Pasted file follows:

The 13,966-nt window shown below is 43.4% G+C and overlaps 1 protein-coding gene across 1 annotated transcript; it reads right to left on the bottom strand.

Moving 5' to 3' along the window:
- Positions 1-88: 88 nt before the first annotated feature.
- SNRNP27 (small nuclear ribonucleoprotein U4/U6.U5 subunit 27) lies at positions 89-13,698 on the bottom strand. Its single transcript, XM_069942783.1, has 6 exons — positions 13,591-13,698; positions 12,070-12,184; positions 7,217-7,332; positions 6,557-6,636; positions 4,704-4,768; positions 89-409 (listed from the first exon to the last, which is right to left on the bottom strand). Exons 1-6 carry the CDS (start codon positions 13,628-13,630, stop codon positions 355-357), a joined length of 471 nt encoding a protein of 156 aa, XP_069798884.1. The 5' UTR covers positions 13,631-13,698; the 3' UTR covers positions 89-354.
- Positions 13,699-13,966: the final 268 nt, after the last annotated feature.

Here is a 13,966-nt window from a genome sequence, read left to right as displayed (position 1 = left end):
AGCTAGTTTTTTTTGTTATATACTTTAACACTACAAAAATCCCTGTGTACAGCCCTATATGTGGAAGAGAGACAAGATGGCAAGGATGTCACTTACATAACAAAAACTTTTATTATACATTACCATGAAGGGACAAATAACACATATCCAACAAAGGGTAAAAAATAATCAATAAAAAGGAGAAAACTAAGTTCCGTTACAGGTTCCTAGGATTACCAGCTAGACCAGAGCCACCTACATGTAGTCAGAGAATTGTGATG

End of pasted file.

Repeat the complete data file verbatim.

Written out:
The 13,966-nt window shown below is 43.4% G+C and overlaps 1 protein-coding gene across 1 annotated transcript; it reads right to left on the bottom strand.

Moving 5' to 3' along the window:
- Positions 1-88: 88 nt before the first annotated feature.
- SNRNP27 (small nuclear ribonucleoprotein U4/U6.U5 subunit 27) lies at positions 89-13,698 on the bottom strand. Its single transcript, XM_069942783.1, has 6 exons — positions 13,591-13,698; positions 12,070-12,184; positions 7,217-7,332; positions 6,557-6,636; positions 4,704-4,768; positions 89-409 (listed from the first exon to the last, which is right to left on the bottom strand). Exons 1-6 carry the CDS (start codon positions 13,628-13,630, stop codon positions 355-357), a joined length of 471 nt encoding a protein of 156 aa, XP_069798884.1. The 5' UTR covers positions 13,631-13,698; the 3' UTR covers positions 89-354.
- Positions 13,699-13,966: the final 268 nt, after the last annotated feature.

Here is a 13,966-nt window from a genome sequence, read left to right as displayed (position 1 = left end):
AGCTAGTTTTTTTTGTTATATACTTTAACACTACAAAAATCCCTGTGTACAGCCCTATATGTGGAAGAGAGACAAGATGGCAAGGATGTCACTTACATAACAAAAACTTTTATTATACATTACCATGAAGGGACAAATAACACATATCCAACAAAGGGTAAAAAATAATCAATAAAAAGGAGAAAACTAAGTTCCGTTACAGGTTCCTAGGATTACCAGCTAGACCAGAGCCACCTACATGTAGTCAGAGAATTGTGATG